"This feeling of unity is well ingrained in the Chilean family," said Sonia Valenzuela, who is Bradford's mother. "When we found out about the earthquake, we decided that we had to do something, whether we had family members affected or not."

That kind of support is now directed toward Chilean university students who for the past three months have been marching in the streets, calling on the government of Sebastian Piñera to reform the country's educational system, which is one of the most unjust and expensive in the world, according to student leaders.

The movement hopes to bring to an end the for-profit educational system with increased financial support from the federal government, according to news reports. The protests have turned violent, with at least one death reported and hundreds arrested.

"The education system in Chile has been completely privatized to a point that's nearly criminal. Education has become a business," said Cornejo, who studied engineering in Santiago for two years and completed his degree at the University of Colorado at Denver. If you want a country to rise up, you have to concern yourself with the level of education. At a very basic level, public education is going to enrich or impoverish a nation, and Chile has the funds to finance it."


Lack of funding to finish her degree is exactly what caused Bradford to immigrate to the United States 25 years ago. After traveling the country, she decided to stay and work in Houston, Texas. There she met her husband, Aaron Bradford.

The couple moved to Denver when she decided to open an interpreting service. She also teaches martial arts at Jewell Elementary School and Bradley International Elementary School. Her classes are offered at low cost so that children who couldn't usually afford to enroll at a martial arts academy have a change to learn, she said.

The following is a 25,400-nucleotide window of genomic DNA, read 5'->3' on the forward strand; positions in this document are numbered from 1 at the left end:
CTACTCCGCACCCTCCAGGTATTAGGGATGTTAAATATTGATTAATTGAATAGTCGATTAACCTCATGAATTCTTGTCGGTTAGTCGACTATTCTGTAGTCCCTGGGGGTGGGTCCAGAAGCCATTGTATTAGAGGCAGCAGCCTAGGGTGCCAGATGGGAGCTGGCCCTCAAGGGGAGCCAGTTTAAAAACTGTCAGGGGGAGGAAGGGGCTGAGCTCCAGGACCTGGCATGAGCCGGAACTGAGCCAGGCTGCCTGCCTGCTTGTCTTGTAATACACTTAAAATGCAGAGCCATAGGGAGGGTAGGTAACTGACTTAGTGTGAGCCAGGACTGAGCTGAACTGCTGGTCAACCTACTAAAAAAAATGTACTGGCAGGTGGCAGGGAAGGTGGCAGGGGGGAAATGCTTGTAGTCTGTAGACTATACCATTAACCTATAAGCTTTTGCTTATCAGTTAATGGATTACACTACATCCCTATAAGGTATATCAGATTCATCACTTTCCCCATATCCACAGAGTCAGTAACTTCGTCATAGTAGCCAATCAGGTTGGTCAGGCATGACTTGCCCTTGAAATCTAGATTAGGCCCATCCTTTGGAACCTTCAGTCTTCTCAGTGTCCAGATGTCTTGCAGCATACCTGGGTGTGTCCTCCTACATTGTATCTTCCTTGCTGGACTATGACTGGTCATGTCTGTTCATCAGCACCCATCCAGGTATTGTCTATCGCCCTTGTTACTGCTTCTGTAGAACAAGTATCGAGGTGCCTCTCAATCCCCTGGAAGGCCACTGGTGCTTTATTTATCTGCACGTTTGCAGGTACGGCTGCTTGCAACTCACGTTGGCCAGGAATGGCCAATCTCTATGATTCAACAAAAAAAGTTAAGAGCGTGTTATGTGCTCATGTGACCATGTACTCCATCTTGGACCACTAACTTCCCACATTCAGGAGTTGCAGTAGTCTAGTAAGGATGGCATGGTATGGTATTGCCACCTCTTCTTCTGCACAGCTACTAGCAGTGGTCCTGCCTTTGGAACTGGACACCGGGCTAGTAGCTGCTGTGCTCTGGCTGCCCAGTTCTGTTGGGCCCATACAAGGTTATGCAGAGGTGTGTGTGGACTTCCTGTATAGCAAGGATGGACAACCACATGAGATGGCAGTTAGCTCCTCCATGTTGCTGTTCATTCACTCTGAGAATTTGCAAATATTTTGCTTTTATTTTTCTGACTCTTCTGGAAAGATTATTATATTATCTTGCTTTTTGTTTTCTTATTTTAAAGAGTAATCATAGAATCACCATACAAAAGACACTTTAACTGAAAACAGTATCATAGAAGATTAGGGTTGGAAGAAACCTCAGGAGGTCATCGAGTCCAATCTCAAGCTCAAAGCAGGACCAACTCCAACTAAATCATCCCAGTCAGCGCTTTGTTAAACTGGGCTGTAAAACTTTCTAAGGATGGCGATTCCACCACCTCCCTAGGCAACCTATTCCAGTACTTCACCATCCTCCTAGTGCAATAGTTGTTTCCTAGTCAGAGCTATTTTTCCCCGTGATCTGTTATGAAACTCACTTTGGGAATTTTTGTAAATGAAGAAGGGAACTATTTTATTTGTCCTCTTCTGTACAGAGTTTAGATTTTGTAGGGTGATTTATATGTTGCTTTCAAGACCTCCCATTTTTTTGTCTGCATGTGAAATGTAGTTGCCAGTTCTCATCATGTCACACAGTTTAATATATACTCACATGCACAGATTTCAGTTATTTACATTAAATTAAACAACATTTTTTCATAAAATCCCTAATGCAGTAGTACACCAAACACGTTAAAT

"To me, it's my contribution not only as a woman, as a chilena and a Latina, but also as a martial artist. This is my gift to the community, and I think that many Chilenos make a similar kind of offering," she said.

For his part, Olmos wants to keep creating innovative programs for Colorado's Latino community. His most recent project is focused on launching an Internet channel that would broadcast live telecasts of local amateur leagues, he said. Fútbol Total will air local soccer games via Ustream that would be accessible to everyone.

"We want to make stars out of the players on the street," he said.

Chilean wine
Chile's unique combination of diverse geographical areas and Mediterranean climate make it ideal for winegrowing and producing a wide variety of grapes, such as Sauvignon Blanc, Chardonnay, Riesling, Viognier, and red wine varieties like Pinot Noir, Merlot, Syrah, Cabernet Sauvignon and Carmenère.
Some of the most prominent valleys in the region offer established wine tours through their vineyards.
- Wines of Chile,


Vaina Cocktail
1 cup of red port
3 tbsp. of cognac
1 egg white
2 tbsp. sugar (or to taste)
Powder cinnamon

In the blender, mix the wine, cognac, egg whites and sugar until foamy. Pour into cocktail glasses and sprinkle powdered cinnamon on top.

Courtesy of Pam Bradford

Celebración de la Independencia de Chile

Cuando: September 17, 10 a.m.-6 p.m.
Donde: Cook Park, 7100 E. Cherry Creek South Drive, Denver
Info:, 303.747.5956
$: 2 adult/por persona, $5 familia/family